The list of things that occur yearly ranges from happy events like birthdays and anniversaries to less enjoyable ones like physical exams and taxes. You might think that something as vital as HIPAA compliance would be a yearly requirement.

The truth is, there’s nothing in HIPAA law about annual requirements. But reading the law might make you wish there was.

What Does HIPAA Require for Risk Assessments?

HIPAA rules and regulations are a perfect example of a double-edged sword. Compliance is binary, which means it’s an all-or-nothing undertaking. Making matters worse is that the law is intentionally vague to be as widely applicable as possible.

Part of that vagueness comes from the law stating that the HIPAA standard for risk analysis compliance is “ongoing.”

“The risk analysis process should be ongoing. In order for an entity to update and document its security measures “as needed,” which the Rule requires, it should conduct continuous risk analysis to identify when updates are needed. (45 C.F.R. §§ 164.306(e) and 164.316(b)(2)(iii)).” 

The Security Rule does not specify how frequently to perform risk analysis as part of a comprehensive risk management process.

Ongoing compliance means you must make any necessary changes to your compliance strategy whenever circumstances change that could impact the state of your compliance. These circumstances can include changes to the law, the software or equipment you use, your employees, or patients.

Many people think of HIPAA compliance as a goal to achieve. When you cross the finish line, it’s time to celebrate. The law views compliance more like a video recording. You must be compliant each time the video pauses, or you’re not compliant.

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What Does HIPAA Require for Compliance in Training?

HIPAA provides less detail concerning employee training. Here’s the direct quote from the “simplified” instructions on the Department of Health and Human Services (HHS) website:

“A covered entity must train all members of its workforce on the policies and procedures with respect to protected health information required by this subpart and subpart D of this part, as necessary and appropriate for the members of the workforce to carry out their functions within the covered entity.”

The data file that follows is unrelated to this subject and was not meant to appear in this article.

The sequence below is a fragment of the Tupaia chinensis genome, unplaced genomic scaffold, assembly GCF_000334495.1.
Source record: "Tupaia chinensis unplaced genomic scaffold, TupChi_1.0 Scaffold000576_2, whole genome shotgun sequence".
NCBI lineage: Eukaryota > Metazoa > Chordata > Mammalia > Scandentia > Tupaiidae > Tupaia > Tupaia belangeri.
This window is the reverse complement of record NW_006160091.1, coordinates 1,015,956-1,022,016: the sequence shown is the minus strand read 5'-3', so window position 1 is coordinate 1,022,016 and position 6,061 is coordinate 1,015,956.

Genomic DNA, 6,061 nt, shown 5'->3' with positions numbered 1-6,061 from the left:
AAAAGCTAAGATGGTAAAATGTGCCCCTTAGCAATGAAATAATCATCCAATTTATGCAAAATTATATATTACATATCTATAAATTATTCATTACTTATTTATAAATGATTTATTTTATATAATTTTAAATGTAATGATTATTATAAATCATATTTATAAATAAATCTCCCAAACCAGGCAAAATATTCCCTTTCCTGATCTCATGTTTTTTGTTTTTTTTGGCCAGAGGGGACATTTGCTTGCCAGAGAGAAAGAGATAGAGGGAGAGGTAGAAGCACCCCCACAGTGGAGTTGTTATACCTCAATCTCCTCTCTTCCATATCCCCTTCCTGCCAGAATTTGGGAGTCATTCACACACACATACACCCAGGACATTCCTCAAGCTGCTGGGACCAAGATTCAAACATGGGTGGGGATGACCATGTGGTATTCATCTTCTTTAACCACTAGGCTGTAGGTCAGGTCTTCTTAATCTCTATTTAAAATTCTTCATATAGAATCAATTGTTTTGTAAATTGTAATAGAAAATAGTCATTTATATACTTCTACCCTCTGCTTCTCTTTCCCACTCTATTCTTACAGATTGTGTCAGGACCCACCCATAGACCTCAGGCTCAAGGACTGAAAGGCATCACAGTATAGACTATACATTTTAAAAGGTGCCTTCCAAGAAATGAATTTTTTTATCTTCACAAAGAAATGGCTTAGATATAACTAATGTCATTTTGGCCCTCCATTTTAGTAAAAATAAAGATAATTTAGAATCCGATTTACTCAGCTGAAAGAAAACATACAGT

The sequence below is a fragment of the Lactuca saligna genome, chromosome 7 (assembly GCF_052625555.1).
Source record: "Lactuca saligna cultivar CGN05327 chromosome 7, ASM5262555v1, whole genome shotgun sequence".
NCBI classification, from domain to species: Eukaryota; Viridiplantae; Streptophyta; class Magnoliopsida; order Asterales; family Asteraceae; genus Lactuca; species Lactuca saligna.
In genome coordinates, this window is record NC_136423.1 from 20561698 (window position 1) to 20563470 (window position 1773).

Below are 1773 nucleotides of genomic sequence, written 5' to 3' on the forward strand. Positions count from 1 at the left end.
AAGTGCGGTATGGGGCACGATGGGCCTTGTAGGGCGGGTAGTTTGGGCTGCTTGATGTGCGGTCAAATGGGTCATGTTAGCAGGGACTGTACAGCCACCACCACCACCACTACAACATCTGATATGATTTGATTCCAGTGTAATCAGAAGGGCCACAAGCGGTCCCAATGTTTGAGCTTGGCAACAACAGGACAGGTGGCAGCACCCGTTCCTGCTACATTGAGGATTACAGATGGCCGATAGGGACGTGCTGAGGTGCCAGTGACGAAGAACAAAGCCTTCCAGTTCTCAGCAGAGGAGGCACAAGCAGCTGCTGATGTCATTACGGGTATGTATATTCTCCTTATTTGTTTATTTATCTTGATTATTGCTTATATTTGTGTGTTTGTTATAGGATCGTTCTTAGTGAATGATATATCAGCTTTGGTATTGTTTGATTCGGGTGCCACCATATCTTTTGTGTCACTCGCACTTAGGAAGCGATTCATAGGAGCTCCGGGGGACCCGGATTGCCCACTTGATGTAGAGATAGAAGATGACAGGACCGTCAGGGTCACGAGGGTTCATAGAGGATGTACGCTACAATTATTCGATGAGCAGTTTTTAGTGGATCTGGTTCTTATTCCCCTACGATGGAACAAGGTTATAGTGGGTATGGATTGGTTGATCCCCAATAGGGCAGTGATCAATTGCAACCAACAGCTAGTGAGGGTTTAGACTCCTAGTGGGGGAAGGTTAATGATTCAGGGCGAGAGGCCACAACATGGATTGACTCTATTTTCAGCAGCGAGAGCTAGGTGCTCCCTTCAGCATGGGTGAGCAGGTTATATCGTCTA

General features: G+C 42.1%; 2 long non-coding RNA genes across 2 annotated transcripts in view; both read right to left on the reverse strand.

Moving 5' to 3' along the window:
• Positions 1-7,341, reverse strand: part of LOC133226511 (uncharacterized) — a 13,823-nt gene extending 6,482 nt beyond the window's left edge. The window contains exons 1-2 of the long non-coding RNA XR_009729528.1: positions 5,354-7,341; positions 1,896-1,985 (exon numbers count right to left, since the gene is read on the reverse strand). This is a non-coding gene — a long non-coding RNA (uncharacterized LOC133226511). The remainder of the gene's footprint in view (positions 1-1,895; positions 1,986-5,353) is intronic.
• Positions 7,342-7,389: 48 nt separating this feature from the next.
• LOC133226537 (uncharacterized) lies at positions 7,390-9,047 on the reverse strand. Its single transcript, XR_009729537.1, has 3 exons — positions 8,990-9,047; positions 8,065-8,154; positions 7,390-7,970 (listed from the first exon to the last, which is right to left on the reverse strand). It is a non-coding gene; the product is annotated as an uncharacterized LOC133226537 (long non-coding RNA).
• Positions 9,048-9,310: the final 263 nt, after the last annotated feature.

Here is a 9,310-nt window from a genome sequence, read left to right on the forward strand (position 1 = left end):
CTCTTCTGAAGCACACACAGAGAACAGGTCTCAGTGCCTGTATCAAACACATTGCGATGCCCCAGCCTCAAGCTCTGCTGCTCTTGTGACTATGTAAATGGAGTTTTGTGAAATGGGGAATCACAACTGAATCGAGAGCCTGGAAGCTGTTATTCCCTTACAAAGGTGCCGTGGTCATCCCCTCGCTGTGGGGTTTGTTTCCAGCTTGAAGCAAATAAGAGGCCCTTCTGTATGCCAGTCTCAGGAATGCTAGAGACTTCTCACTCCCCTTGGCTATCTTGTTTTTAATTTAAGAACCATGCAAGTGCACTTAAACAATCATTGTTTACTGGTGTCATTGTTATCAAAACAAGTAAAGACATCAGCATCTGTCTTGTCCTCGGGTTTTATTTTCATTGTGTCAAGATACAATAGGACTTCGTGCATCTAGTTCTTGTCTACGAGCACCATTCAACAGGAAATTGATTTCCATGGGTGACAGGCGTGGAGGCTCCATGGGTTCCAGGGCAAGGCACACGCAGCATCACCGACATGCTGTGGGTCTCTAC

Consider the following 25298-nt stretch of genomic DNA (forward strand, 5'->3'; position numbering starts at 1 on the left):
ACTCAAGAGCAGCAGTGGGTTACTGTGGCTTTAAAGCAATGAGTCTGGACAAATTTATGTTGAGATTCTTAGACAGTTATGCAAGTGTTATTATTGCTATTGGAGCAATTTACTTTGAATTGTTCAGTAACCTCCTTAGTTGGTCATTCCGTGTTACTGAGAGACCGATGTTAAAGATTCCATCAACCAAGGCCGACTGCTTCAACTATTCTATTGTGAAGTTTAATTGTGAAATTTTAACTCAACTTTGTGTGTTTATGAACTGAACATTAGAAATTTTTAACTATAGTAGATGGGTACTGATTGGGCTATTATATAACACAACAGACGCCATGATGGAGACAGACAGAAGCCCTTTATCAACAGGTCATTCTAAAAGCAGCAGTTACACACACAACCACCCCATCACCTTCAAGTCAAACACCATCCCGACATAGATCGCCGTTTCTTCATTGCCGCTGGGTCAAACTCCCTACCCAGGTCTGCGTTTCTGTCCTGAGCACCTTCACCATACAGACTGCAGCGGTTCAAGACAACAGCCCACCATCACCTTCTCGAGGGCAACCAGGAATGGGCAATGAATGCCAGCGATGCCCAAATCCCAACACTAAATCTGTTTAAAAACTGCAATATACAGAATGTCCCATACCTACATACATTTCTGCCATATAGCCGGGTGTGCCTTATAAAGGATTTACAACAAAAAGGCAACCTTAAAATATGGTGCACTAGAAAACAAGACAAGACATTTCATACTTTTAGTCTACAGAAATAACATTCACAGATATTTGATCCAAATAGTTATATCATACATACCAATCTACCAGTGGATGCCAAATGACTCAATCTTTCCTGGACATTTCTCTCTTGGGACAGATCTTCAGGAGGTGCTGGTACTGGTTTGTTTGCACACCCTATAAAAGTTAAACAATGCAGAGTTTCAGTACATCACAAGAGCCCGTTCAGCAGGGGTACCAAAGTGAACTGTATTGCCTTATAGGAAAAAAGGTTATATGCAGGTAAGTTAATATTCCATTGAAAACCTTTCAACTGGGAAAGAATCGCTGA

The standard relates explicitly to training on the HIPAA policies and procedures that an organization has in place. This is a critical clarification because training that does not include employee review and attestation of organization policies will not satisfy the requirement of the law. How can you decide what strikes a balance between fulfilling the training requirements of the law and running your organization efficiently?

Industry Best Practices and the Good-Faith Principle

Industries identify best practices by looking at the successful actions taken by members as they respond to market and regulatory conditions. It doesn’t mean every business has to follow them, but they provide an excellent starting point to develop a strategy for your organization.

The HHS Office for Civil Rights is responsible for enforcing HIPAA. They understand that preventing every breach of protected health information (PHI) is impossible. They are far less understanding when they discover that an organization cannot demonstrate that its actions constitute a good-faith effort to follow the law.

Annual HIPAA compliance reviews and training are recognized as best practices by many in the healthcare industry. One reason is that it is an excellent way to demonstrate an organization’s good-faith efforts to comply with HIPAA Privacy Rule and HIPAA Security Rule requirements.

Compliancy Group’s healthcare compliance software, The Guard, streamlines the process of conducting risk assessments to identify gaps and craft remediation plans to address them. It helps you build and update policies and procedures and provides clear training with attestations for employees.

The Guard also keeps track of all Business Associate Agreements for your vendors and provides breach reporting and response services if needed. Most importantly, The Guard records all of your actions toward achieving HIPAA compliance so that you can prove your good-faith effort if necessary.

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